Fig. 5

Digital subtraction angiogram of the aortic conduit shows exclusion of the pseudoaneurysm after deployment of a Covered CP Stent.

BA = brachiocephalic artery; LCCA = left common carotid artery; RCCA = right common carotid artery; RSA = right subclavian artery

Fig. 5

Digital subtraction angiogram of the aortic conduit shows exclusion of the pseudoaneurysm after deployment of a Covered CP Stent.

BA = brachiocephalic artery; LCCA = left common carotid artery; RCCA = right common carotid artery; RSA = right subclavian artery

The patient recovered well, without neurologic deficits. A CTA 4 days after the procedure showed complete exclusion of the pseudoaneurysm and preserved patency of the conduit, stent-graft, and branch vessels (Fig. 6).

Fig. 6

Surface-rendered computed tomographic angiogram shows stent-graft repair of the pseudoaneurysm and preserved patency of the conduit and branch vessels.

BA = brachiocephalic artery; LCCA = left common carotid artery; RCCA = right common carotid artery; RSA = right subclavian artery

Fig. 6

Surface-rendered computed tomographic angiogram shows stent-graft repair of the pseudoaneurysm and preserved patency of the conduit and branch vessels.

BA = brachiocephalic artery; LCCA = left common carotid artery; RCCA = right common carotid artery; RSA = right subclavian artery

Discussion

After the patient underwent TEVAR, delivering the CP stent through a femoral approach would have involved several tight curves, including an almost 180° turn at the aorta–conduit anastomosis. Accordingly, we chose an upper-extremity retrograde approach. A 12F delivery sheath was needed, so we surgically created an axillary conduit that enabled a relatively straight approach across the right subclavian artery and around the curvature of the brachiocephalic artery.

Furthermore, endovascular exclusion of the pseudoaneurysm necessitated precise stent-graft positioning in a tight landing zone that tapered substantially from the aortic conduit into the native brachiocephalic artery. As shown on preprocedural images, the approximately 4.5-cm landing zone extended from the inferior border of the origin of the right common carotid artery to the superior border of the left common carotid artery limb of the conduit. The conduit was 18 mm in diameter at the inferior landing zone, and the superior landing zone in the native brachiocephalic artery was approximately 12 × 10 mm—with distortion from the abutting pseudoaneurysm. Given this discrepancy in the calibers, we used a balloon-expandable stent-graft so that we could conform its diameter to the arterial diameter at each end. The short landing zone restricted our choice of usable stent-grafts.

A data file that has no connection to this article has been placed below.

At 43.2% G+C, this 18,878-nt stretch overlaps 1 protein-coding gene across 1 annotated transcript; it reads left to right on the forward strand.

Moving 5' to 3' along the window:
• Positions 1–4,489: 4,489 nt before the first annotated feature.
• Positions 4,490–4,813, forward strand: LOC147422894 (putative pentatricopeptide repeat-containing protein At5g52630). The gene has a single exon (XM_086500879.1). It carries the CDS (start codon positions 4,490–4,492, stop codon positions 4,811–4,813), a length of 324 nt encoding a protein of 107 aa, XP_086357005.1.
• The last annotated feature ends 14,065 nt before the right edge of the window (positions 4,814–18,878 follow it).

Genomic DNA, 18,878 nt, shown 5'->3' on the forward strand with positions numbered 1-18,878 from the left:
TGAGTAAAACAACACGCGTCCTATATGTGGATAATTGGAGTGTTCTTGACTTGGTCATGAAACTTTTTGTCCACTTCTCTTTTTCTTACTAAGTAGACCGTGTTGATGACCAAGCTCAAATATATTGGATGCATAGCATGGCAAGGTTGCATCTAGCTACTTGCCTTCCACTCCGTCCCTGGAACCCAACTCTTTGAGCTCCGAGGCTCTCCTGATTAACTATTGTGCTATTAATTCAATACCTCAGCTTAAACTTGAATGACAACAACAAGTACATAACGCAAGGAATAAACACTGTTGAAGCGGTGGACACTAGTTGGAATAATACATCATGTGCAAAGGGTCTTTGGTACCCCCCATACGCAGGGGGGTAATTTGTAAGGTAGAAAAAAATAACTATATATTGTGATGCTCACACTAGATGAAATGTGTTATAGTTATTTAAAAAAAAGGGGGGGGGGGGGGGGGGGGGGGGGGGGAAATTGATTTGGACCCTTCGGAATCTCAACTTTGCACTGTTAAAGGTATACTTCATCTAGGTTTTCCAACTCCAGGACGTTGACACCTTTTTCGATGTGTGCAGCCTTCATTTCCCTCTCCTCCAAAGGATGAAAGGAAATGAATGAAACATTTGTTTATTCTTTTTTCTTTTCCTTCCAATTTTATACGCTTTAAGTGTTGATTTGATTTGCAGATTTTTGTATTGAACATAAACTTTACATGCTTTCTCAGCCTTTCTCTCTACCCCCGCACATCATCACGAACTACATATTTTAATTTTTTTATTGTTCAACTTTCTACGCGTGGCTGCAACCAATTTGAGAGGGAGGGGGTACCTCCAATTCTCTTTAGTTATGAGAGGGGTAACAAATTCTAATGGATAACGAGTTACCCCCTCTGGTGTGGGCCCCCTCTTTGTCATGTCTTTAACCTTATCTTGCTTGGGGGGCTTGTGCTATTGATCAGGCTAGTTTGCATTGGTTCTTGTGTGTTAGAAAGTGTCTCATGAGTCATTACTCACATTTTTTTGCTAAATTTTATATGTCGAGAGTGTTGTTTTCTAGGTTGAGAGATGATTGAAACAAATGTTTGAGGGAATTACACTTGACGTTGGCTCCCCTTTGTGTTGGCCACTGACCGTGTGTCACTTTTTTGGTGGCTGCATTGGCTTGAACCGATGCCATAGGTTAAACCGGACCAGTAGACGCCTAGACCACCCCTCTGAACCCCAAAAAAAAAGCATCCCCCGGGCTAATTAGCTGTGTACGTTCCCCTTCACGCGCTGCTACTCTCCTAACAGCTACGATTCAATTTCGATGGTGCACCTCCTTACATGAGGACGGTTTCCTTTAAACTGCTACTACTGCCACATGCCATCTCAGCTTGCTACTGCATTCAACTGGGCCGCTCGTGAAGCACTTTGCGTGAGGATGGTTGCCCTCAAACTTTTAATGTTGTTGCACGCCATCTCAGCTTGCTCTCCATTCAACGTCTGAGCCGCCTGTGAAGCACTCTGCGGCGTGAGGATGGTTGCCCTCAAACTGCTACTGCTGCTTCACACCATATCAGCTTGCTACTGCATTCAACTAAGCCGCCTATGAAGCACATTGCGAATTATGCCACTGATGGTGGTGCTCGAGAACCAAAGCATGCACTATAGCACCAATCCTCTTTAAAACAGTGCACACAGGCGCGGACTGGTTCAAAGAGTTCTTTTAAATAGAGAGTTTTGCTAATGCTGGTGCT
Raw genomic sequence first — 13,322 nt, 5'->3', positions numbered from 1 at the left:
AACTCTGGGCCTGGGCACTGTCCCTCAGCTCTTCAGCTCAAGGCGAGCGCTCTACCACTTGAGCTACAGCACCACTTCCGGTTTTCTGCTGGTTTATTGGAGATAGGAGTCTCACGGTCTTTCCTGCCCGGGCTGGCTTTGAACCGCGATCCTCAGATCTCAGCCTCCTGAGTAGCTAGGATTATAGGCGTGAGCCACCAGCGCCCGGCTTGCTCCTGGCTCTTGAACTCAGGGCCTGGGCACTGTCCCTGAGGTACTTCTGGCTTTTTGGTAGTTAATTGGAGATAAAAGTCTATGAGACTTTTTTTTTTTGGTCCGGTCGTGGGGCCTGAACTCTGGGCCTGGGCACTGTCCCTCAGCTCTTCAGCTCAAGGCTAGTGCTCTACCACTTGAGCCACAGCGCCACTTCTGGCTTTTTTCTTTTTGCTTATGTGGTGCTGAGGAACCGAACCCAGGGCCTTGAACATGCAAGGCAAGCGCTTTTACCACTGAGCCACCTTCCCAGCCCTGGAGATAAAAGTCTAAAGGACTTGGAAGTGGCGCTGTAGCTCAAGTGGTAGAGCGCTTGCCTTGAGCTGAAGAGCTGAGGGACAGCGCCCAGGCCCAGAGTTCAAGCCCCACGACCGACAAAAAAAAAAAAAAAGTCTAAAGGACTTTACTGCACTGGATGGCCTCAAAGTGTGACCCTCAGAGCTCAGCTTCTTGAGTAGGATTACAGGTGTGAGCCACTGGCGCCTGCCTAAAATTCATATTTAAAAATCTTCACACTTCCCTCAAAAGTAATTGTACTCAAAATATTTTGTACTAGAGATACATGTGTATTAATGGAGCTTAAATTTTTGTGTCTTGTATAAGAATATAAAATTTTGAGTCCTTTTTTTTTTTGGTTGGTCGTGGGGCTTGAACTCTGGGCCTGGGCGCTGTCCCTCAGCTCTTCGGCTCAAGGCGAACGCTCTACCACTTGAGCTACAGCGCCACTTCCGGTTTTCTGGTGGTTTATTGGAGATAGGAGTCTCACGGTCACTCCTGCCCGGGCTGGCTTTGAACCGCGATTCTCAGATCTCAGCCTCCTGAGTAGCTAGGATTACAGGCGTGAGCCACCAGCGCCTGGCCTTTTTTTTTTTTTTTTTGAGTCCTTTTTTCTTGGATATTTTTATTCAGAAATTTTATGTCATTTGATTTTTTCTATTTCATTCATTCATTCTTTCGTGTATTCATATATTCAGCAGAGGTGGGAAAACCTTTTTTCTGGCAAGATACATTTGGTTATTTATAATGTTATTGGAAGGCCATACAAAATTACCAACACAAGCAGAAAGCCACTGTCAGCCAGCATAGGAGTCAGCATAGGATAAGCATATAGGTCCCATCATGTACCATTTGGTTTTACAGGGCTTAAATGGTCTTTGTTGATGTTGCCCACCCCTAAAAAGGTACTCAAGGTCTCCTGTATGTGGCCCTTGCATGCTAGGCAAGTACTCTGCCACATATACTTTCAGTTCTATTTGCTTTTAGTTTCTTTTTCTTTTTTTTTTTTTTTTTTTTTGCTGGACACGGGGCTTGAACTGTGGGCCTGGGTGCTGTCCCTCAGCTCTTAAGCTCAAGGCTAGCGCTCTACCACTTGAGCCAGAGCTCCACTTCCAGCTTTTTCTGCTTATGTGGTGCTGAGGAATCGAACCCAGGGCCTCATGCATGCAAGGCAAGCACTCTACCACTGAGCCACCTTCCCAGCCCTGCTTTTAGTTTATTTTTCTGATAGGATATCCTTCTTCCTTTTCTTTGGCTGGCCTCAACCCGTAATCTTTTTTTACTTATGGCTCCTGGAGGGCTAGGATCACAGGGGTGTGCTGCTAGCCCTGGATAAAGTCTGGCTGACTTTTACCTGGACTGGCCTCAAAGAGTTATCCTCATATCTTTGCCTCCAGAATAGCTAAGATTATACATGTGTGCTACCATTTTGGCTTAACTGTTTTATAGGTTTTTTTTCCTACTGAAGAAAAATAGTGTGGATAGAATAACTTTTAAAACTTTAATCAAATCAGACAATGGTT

The Covered CP Stent, approved by the U.S. Food and Drug Administration for treating congenital pediatric and adult aortic coarctation,1,2  has many off-label vascular applications. It can expand in somewhat irregular anatomies and easily cover a tube that is narrow at one end and much larger at the other, as in our patient's case. All Covered CP stents are constructed from 0.013-in palladium-iridium alloy wire with an 8-zig formation welded in series to create stents of differing lengths.3  The stents vary only in length; for this patient, we selected the 8 Zig 4.5-cm Covered CP Stent. These stents can be dilated to almost 30 mm in diameter without ripping their covering, and they have exponential foreshortening, especially after dilation beyond 22 to 24 mm. On BIB catheters, one can deliver these stents precisely through relatively low-profile sheaths. The tradeoff for ductility is their propensity to fracture, so in a dynamic environment, it is sometimes necessary to buttress them with stents that have a higher radial force.

References

References
1.
Cheatham
JP.
Stenting of coarctation of the aorta
.
Catheter Cardiovasc Interv
2001
;
54
(
1
):
112
25
.
2.
Taggart
NW
,
Minahan
M
,
Cabalka
AK
,
Cetta
F
,
Usmani
K
,
Ringel
RE
;
COAST II Investigators
.
Immediate outcomes of covered stent placement for treatment or prevention of aortic wall injury associated with coarctation of the aorta (COAST II)
.
JACC Cardiovasc Interv
2016
;
9
(
5
):
484
93
.
3.
Ewert
P
,
Schubert
S
,
Peters
B
,
Abdul-Khaliq
H
,
Nagdyman
N
,
Lange
PE.
The CP stent--short, long, covered--for the treatment of aortic coarctation, stenosis of pulmonary arteries and caval veins, and Fontan anastomosis in children and adults: an evaluation of 60 stents in 53 patients
.
Heart
2005
;
91
(
7
):
948
53
.

Author notes

From: Interventional Radiology, Department of Radiology (Drs. Chen and Moriarty), Cardiac Surgery, Department of Surgery (Dr. Kwon), and Pediatric Cardiology, Department of Pediatrics (Dr. Levi), Ronald Reagan-UCLA Medical Center, Los Angeles, California 90095